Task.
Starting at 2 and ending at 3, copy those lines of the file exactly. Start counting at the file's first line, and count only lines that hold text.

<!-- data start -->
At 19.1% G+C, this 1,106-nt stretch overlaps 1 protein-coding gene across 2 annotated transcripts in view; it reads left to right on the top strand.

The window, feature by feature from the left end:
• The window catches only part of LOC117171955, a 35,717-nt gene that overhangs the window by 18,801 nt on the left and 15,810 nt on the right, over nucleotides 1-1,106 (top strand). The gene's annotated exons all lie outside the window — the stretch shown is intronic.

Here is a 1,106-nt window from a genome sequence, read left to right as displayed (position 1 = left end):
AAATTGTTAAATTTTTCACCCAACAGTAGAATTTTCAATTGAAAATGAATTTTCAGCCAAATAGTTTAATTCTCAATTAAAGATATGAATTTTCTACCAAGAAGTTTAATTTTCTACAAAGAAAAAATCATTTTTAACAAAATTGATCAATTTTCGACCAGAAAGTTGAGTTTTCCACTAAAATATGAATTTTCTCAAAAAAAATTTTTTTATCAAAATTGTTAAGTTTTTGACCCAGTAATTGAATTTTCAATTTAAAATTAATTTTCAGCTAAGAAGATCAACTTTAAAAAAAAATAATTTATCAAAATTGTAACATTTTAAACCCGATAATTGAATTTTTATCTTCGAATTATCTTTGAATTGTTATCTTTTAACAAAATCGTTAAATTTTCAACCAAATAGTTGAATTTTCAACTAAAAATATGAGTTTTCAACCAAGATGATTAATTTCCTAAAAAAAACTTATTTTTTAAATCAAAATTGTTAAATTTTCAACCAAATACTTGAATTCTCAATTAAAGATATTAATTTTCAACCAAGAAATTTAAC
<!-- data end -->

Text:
The window, feature by feature from the left end:
• The window catches only part of LOC117171955, a 35,717-nt gene that overhangs the window by 18,801 nt on the left and 15,810 nt on the right, over nucleotides 1-1,106 (top strand). The gene's annotated exons all lie outside the window — the stretch shown is intronic.